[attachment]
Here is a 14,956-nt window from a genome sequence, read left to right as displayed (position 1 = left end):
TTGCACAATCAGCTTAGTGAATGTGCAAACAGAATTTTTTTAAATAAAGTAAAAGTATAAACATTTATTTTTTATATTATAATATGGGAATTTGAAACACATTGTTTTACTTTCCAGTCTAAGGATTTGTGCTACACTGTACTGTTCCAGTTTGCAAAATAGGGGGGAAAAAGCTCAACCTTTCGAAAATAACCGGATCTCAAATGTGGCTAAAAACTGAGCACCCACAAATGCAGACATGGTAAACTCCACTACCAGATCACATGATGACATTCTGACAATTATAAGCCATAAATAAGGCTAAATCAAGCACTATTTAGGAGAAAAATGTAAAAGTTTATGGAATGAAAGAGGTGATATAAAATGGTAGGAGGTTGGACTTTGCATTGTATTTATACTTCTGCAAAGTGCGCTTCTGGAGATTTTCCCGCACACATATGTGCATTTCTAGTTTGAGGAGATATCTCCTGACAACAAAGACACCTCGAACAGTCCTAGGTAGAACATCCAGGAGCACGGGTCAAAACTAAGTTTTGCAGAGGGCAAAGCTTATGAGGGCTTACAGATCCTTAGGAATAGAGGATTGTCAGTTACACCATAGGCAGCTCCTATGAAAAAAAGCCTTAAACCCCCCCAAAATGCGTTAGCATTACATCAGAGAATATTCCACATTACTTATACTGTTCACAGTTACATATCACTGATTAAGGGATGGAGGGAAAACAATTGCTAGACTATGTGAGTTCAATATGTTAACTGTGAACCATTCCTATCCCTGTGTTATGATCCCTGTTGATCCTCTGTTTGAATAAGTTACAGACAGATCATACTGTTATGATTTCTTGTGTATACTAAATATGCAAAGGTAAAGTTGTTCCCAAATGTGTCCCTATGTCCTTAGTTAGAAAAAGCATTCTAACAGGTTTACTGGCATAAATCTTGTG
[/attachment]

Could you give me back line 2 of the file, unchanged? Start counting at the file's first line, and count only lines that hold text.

TTGCACAATCAGCTTAGTGAATGTGCAAACAGAATTTTTTTAAATAAAGTAAAAGTATAAACATTTATTTTTTATATTATAATATGGGAATTTGAAACACATTGTTTTACTTTCCAGTCTAAGGATTTGTGCTACACTGTACTGTTCCAGTTTGCAAAATAGGGGGGAAAAAGCTCAACCTTTCGAAAATAACCGGATCTCAAATGTGGCTAAAAACTGAGCACCCACAAATGCAGACATGGTAAACTCCACTACCAGATCACATGATGACATTCTGACAATTATAAGCCATAAATAAGGCTAAATCAAGCACTATTTAGGAGAAAAATGTAAAAGTTTATGGAATGAAAGAGGTGATATAAAATGGTAGGAGGTTGGACTTTGCATTGTATTTATACTTCTGCAAAGTGCGCTTCTGGAGATTTTCCCGCACACATATGTGCATTTCTAGTTTGAGGAGATATCTCCTGACAACAAAGACACCTCGAACAGTCCTAGGTAGAACATCCAGGAGCACGGGTCAAAACTAAGTTTTGCAGAGGGCAAAGCTTATGAGGGCTTACAGATCCTTAGGAATAGAGGATTGTCAGTTACACCATAGGCAGCTCCTATGAAAAAAAGCCTTAAACCCCCCCAAAATGCGTTAGCATTACATCAGAGAATATTCCACATTACTTATACTGTTCACAGTTACATATCACTGATTAAGGGATGGAGGGAAAACAATTGCTAGACTATGTGAGTTCAATATGTTAACTGTGAACCATTCCTATCCCTGTGTTATGATCCCTGTTGATCCTCTGTTTGAATAAGTTACAGACAGATCATACTGTTATGATTTCTTGTGTATACTAAATATGCAAAGGTAAAGTTGTTCCCAAATGTGTCCCTATGTCCTTAGTTAGAAAAAGCATTCTAACAGGTTTACTGGCATAAATCTTGTG